History

Flag Officer Board in the Club House
The name of Ranelagh has long been associated with yacht sailing on the Thames. The third Viscount Ranelagh was a close confidant of that pioneer of yacht racing, King Charles II who reserved several of his yachts for "up river" sailing.

In 1775, the Cumberland Fleet, from which evolved the Royal Thames Yacht Club, assembled off Lord Ranelagh's house at Chelsea, then transformed into the famous Ranelagh Gardens and a sailing match took place from Westminster to Putney Bridge and back. The result of this event was that sailing rapidly developed in these reaches of the river until 1840, after which the fleet continued "down river" races only.

Some time after 1856 the Ranelagh Yacht Club, flying a blue burgee with the letters "RYC" in white, and with headquarters at the "Swan" at Battersea commenced racing between Battersea and Putney, its upper turning mark being opposite the then Lord Ranelagh's house at Fulham, just down river of the old wooden bridge. These races continued until the construction of a succession of new bridges limited the Club's activities and lead to its decline.

However, on February 16th, 1889, eight sailing men met at the "Star and Garter" hotel, Putney and resolved to form the Ranelagh Sailing Club. A Club House was established on the unspoilt reach above Putney Bridge and a new impetus given to yacht racing on the Thames. Several members of the Ranelagh Yacht Club joined the new club. Others who joined were members of the 2nd South Middlesex Rifle Volunteers, the nucleus of which was formed of Ranelagh Yacht Club men in 1859, and which was commanded by the 7th Viscount Ranelagh from its inception until his death in 1885.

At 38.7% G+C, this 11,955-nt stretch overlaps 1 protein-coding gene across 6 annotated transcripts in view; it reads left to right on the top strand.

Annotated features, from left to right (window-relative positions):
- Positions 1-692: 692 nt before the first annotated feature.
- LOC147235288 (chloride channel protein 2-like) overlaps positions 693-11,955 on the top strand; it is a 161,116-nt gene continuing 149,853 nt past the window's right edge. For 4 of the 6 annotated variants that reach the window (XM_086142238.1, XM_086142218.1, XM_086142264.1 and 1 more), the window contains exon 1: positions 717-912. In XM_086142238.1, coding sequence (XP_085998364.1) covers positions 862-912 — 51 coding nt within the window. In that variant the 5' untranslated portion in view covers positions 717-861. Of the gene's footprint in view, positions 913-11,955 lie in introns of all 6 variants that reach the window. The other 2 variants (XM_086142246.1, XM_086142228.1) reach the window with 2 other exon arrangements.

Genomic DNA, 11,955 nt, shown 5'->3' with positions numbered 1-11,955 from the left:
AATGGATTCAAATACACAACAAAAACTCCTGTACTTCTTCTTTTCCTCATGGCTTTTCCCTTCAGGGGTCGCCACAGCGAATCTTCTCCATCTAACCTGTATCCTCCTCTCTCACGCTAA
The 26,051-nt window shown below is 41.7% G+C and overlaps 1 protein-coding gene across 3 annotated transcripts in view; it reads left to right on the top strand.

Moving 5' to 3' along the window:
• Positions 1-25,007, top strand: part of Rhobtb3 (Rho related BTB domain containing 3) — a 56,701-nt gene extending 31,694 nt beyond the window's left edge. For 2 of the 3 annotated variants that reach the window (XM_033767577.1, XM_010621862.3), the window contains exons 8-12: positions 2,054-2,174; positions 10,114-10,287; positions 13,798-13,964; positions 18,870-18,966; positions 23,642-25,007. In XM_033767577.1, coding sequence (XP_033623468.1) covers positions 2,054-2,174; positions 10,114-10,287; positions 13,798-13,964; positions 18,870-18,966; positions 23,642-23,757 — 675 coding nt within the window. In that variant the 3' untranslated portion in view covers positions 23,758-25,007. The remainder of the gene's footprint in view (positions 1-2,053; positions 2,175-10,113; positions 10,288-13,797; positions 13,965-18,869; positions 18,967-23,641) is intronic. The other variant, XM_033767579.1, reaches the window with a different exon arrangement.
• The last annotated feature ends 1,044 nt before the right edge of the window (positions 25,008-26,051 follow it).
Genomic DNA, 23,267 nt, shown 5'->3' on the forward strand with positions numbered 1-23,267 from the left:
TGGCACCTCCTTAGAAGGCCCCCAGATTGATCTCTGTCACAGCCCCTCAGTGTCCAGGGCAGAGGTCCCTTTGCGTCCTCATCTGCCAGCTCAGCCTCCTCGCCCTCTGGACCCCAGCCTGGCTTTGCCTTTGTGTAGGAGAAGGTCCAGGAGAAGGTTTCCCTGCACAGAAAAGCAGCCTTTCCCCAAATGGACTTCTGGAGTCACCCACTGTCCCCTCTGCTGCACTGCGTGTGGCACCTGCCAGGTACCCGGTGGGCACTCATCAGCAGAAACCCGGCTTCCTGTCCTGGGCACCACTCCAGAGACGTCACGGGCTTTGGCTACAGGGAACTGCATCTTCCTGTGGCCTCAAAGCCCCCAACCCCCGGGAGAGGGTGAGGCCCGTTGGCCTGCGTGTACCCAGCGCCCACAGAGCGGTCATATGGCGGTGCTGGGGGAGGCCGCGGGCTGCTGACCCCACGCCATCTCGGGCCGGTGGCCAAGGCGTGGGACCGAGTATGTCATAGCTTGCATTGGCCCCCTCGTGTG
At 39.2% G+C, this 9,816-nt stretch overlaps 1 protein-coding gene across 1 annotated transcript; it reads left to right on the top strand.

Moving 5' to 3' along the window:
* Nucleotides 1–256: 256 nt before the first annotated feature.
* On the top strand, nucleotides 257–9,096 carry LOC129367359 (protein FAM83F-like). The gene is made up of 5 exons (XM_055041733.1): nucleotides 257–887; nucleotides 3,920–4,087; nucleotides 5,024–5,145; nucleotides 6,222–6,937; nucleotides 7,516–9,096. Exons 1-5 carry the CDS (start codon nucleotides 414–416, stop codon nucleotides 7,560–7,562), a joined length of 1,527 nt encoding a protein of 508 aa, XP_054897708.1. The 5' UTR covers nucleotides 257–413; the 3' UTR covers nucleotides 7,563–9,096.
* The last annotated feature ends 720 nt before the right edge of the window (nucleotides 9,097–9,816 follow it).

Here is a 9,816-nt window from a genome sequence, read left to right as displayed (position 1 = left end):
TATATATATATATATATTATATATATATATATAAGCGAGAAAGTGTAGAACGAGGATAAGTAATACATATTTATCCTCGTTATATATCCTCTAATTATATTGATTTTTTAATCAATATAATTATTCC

During 125 years of existence, the Club has consistently encouraged dinghy sailing and some 100 years ago open races were given for the West of England Conference class, the forerunner of the 14ft International dinghy. The Club was at an early date affiliated to the YRA, now known as the Royal Yachting Association, and has fostered the development of dinghy classes suited to the River Thames. In 1928 winter racing was commenced and has since proved so popular as to become more important than the summer program when many members compete in events all over the country.

One of the very early Ranelagh races (May 1889) Over the years the club has organised many "Tideway Races" from Putney to central London and back, sometimes with more than 100 participating boats.

Given the great location of Ranelagh Sailing Club, there are many pictures, drawings and paintings of the activity on the water, often made by people unrelated to the club. One of the earliest images showing racing at Ranelagh Sailing Club is a sketch published on May 25th, 1889, in The Illustrated Sporting and Dramatic News (see below). Even the famous French photographer Robert Doisneau shot pictures of Ranelagh dinghies on the river in Putney ("La Tamise" October 1950). The connections with media go further. One of the major club trophies has been sponsored by the Evening Standard for the winner of a Tideway Race. And every year, Ranelagh sailors compete for the BBC Easter Trophy.

Members of Ranelagh Sailing Club were closely involved with the development of the Merlin Rocket and National Twelve dinghies and over the years, Ranelagh has provided many leading helmsmen. In recent years, the single handed classes, the Solo and the Laser, have been added to the boats, which are regularly sailed in competition at Putney.